But Le Monde Diplomatique, as the editorial alluded to “Amen of this other French editor, propaganda master of the regime” has indeed become the official propaganda agency of the regime in France, going as far as organizing a Bolivarian Forum. The funding still remains to be accounted, and not only in the pages of Le Monde Diplomatique which so far as not published a diverging opinion. Or at least I did not find it. (Note, the venerable Le Monde is more balanced, Le Monde Diplomatique is a monthly paper, beware of confusion). The point is that Ignacio Ramonet is clearly using Chavez to promote his image of the intellectual leader of the anti globalization. Chavez is clearly using him to get the intellectual patina that he has rotundly failed to get among Venezuelan serious intellectuals that have mostly abandoned him.

The CNN reference is actually chilling and I am adding to end this post what I found on the New York Times after a quick search. Additional comments are unnecessary after reading this little bit that the archives grant, but I will remind you that on January 19 I witnessed how a large crowd of tens of thousand booed out of the stage the CNN journalist Criskaut that was trying to report. I wonder if CNN ever mentioned this anecdote…


Editorial Desk | April 21, 2003, Monday
Editorial Observer; The Rules for Covering Brutal Dictatorships Aren't Black and White

Late Edition - Final , Section A , Page 22 , Column 1

ABSTRACT - Ethan Bronner Editorial Observer on Eason Jordon's revelation that CNN failed to report some despicable facts about regime of Saddam Hussein in order to protect news organization's Iraqi staff; says controversy highlights uncomfortable reality that covering totalitarian states forces journalists to act in compromising ways Eason Jordan, the news chief of CNN, unburdened himself of some horrific secrets recently and is the object of withering attack. In an article on the facing page on April 11, Mr. Jordan said that on trips to Baghdad, he learned despicable facts about the regime of Saddam Hussein that CNN could not report without endangering its Iraqi staff. Among those facts: a CNN cameraman was tortured by government thugs; Uday Hussein, the dictator's son, said he intended to murder two brothers-in-law and King Hussein of Jordan; and an aide to Uday said his front teeth had been yanked out with pliers by Uday's henchmen, who told him not to wear dentures so he would remember never to upset his boss. To have reported any of this, Mr. Jordan wrote, would have endangered his local employees and their families.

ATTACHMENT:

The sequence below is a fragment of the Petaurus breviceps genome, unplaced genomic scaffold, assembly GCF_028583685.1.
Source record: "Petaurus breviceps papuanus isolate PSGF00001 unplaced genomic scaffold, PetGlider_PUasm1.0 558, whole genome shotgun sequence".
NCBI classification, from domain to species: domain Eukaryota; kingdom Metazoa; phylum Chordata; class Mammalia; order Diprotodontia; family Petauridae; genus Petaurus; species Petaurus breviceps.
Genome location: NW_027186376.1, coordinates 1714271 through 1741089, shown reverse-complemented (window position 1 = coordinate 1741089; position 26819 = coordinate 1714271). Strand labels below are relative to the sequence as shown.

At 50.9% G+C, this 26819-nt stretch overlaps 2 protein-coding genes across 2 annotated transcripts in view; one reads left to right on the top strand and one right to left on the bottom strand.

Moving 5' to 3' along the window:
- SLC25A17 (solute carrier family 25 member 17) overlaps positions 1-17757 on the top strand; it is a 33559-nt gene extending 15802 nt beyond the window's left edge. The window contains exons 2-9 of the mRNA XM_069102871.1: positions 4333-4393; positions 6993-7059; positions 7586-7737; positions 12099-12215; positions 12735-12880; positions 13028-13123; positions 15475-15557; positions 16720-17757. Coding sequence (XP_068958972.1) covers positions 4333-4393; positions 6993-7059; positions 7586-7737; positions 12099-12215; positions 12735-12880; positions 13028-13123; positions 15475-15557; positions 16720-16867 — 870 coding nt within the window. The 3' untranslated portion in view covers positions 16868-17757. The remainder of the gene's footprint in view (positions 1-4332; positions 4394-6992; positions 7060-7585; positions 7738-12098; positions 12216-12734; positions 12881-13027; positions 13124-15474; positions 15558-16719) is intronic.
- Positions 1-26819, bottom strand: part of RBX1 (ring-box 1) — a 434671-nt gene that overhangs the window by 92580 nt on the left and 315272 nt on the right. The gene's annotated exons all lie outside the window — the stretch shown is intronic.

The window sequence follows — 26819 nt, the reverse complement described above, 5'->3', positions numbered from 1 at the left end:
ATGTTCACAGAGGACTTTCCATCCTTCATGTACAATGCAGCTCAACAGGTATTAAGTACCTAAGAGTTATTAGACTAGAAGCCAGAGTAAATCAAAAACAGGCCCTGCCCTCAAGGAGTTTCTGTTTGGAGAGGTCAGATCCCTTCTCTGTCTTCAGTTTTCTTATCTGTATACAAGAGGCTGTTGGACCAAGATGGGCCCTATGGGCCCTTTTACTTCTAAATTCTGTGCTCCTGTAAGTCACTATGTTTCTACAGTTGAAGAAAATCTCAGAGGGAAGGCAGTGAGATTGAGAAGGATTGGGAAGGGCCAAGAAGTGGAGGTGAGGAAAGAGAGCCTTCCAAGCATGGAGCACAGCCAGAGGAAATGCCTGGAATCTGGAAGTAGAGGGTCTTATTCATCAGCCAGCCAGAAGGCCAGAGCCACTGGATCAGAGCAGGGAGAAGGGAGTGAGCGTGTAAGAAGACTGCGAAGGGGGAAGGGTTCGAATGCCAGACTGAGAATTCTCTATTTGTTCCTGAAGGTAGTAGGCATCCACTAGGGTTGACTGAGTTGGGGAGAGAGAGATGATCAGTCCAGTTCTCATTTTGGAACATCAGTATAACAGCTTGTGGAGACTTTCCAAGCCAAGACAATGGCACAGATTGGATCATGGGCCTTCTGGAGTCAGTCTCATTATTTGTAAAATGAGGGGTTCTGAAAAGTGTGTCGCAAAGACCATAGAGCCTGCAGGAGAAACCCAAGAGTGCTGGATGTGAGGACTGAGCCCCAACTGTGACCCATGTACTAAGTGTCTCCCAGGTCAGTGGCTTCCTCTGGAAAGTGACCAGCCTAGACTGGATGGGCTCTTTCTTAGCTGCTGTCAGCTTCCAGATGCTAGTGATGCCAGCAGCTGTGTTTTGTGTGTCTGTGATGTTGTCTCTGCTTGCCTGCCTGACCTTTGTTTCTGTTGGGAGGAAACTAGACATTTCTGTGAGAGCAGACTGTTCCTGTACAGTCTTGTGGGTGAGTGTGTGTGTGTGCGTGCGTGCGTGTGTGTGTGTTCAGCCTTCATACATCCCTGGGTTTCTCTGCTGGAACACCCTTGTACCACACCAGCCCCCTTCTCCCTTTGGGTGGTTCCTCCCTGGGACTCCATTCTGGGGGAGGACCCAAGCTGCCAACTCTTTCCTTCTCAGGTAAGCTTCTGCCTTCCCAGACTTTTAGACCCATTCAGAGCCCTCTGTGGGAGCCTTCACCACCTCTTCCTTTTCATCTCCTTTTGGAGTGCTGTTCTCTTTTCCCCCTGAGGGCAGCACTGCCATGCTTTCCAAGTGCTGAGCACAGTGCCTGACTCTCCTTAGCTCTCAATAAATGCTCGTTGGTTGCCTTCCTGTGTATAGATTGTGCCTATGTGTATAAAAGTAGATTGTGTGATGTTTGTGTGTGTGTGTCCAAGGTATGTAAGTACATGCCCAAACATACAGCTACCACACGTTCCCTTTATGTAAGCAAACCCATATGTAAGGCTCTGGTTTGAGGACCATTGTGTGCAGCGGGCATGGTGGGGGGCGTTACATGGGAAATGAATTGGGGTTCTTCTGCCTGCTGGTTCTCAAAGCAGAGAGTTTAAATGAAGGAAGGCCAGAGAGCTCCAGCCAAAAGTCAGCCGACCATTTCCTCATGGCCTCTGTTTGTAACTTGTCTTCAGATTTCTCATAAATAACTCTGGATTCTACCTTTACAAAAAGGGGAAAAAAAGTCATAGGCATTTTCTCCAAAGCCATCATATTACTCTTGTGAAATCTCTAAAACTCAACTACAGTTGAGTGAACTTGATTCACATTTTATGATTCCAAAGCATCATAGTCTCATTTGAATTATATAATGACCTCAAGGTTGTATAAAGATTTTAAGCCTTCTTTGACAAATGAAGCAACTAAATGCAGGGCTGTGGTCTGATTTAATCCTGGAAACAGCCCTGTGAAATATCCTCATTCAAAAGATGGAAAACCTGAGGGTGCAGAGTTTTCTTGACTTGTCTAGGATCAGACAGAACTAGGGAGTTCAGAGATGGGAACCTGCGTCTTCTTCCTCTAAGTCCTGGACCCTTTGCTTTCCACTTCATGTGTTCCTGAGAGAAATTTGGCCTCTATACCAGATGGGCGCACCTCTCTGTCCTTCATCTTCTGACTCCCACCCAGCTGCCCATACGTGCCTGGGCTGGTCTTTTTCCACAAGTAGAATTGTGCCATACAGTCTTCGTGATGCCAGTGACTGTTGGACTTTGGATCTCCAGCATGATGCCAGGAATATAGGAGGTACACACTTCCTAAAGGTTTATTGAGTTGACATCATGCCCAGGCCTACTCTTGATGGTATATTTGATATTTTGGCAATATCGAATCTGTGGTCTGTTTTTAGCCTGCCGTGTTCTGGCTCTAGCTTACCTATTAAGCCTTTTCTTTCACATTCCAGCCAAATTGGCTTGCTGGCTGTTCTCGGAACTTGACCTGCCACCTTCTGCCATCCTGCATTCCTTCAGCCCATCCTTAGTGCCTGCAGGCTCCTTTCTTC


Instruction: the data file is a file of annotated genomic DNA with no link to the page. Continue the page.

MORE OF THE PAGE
Nobody assailing Mr. Jordan -- in a flood of letters to The Times and in opinion columns and broadcasts -- questioned the danger. But many argued that CNN should have closed its bureau and then reported the truth. Moreover, they said, CNN's decision to keep a presence in Baghdad had less to do with concern for Iraqis or journalism than with money. With an eye on its ratings, CNN had sold its soul.